Yesterday, two writers asked me
to critique their short stories.
Giving a good critique is tough.
(And I must be okay at it
because the stories I critique get published
and the writers return for more critiques).
The writer usually knows
there is something not working
with the story.
That’s why she wants a critique.
She also believes in the story
enough to save it
(otherwise it would go into the trash bin).
So the feedback has to be critical
yet not destroy her faith in the work
(it is challenging to sell a work
you don’t believe in).
In a critique,
I first tell the writer everything that
I love about the story.
This outlines what doesn’t need changing.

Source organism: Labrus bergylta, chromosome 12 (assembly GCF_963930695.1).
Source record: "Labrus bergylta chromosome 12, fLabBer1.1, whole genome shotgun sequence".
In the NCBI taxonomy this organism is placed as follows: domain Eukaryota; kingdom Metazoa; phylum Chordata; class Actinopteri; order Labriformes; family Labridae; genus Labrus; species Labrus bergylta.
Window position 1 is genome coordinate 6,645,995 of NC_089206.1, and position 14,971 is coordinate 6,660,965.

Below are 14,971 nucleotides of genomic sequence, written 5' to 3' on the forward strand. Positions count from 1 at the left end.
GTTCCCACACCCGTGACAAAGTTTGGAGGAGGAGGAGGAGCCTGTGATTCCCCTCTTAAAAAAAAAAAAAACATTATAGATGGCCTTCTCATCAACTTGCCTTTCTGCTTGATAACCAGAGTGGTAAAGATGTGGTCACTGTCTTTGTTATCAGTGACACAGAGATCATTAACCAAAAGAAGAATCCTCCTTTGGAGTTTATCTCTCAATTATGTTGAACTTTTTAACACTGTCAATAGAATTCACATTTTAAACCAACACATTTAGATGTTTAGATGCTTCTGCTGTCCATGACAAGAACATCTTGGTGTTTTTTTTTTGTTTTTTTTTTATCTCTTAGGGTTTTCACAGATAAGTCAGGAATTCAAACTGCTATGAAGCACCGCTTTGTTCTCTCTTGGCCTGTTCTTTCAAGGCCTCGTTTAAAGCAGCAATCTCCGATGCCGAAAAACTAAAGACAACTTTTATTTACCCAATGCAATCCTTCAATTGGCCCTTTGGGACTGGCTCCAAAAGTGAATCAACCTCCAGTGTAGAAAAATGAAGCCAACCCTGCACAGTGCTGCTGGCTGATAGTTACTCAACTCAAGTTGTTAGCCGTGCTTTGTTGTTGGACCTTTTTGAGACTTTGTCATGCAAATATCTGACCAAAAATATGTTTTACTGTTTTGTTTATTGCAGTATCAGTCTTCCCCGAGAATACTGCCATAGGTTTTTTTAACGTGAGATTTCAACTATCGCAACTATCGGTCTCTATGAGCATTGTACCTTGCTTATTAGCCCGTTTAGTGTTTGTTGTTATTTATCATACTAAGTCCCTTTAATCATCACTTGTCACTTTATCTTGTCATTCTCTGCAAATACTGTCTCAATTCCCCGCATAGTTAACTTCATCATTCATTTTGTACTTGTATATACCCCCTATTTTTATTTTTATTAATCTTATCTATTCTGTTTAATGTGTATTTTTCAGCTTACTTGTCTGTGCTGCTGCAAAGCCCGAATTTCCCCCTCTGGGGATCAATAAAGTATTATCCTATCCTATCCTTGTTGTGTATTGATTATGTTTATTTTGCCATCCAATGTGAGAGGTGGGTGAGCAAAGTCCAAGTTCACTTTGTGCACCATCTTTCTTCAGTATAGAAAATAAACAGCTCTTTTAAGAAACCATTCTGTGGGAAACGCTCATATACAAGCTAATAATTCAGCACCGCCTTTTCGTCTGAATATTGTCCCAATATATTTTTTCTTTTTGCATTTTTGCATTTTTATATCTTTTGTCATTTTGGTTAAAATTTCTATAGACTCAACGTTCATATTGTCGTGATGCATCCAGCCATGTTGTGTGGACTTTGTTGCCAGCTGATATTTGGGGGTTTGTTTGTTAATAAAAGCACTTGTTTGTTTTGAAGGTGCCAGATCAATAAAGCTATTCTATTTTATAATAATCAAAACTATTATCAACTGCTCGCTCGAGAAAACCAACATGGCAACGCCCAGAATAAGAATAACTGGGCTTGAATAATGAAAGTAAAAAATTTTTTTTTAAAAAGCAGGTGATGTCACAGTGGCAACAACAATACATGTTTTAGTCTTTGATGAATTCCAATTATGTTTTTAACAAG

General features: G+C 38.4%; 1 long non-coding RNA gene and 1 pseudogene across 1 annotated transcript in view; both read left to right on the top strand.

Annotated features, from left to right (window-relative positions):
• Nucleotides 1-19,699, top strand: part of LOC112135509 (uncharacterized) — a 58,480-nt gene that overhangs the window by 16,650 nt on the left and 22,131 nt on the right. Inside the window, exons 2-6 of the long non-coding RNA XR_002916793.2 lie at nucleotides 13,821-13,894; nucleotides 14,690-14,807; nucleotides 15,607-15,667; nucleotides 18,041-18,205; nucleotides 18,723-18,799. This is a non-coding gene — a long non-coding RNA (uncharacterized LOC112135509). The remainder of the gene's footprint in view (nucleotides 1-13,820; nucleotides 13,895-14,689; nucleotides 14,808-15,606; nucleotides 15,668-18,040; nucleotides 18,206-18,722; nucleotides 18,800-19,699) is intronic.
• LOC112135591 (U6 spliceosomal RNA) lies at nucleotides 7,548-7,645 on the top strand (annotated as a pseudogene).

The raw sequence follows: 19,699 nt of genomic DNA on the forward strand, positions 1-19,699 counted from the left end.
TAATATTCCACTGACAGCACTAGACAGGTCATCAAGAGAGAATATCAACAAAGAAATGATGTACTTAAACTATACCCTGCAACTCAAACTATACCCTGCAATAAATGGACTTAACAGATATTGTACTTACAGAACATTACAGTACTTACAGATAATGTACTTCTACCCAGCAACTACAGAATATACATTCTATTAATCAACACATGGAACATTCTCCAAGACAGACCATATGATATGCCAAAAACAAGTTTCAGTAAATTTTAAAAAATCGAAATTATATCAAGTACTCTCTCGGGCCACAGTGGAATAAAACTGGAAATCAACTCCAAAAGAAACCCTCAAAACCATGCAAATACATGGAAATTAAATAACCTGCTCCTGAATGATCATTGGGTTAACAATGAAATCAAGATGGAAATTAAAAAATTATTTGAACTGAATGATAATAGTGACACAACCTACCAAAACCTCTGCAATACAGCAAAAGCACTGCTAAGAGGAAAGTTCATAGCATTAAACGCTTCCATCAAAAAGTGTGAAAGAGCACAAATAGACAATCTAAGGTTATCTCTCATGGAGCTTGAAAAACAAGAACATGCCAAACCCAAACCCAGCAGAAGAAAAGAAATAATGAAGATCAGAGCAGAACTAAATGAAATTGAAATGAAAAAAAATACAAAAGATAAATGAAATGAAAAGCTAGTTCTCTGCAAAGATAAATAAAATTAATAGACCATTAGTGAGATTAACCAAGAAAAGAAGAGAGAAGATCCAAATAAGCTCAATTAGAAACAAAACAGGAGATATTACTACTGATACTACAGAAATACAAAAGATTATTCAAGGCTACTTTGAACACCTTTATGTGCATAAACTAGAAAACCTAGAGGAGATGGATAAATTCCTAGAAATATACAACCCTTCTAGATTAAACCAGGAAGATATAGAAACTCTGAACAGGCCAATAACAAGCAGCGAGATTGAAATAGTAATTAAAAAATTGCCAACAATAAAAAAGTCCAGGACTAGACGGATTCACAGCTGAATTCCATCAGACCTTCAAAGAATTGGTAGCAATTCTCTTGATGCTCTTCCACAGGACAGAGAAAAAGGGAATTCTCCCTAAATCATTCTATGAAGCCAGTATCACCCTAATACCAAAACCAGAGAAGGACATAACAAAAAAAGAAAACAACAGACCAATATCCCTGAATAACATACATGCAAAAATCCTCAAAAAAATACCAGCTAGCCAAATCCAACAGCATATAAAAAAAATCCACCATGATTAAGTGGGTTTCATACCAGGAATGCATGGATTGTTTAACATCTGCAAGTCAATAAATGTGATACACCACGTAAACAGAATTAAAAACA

It tells her that “Yes, the story is worth saving.”
Then I tell her
what I believe could be added
to make it stronger.
I’ll say something like
“As a reader, I expected…”
“As a reader, I wanted to see more of…”
“I didn’t expect the heroine to do…”
“Is that the ending you TRULY wanted to write?”
I don’t provide solutions.
Solutions belong to the writer
(it is HER story,
and she has to retain ownership of it).
I point out problems.
It is the opposite of what a project manager would do
I’m NOT in the project manager role,
I’m giving a critique.
This entry was posted on Sunday, February 20th, 2011 at 6:00 am and is filed under Corporate Games. You can follow any responses to this entry through the RSS 2.0 feed. You can leave a response, or trackback from your own site.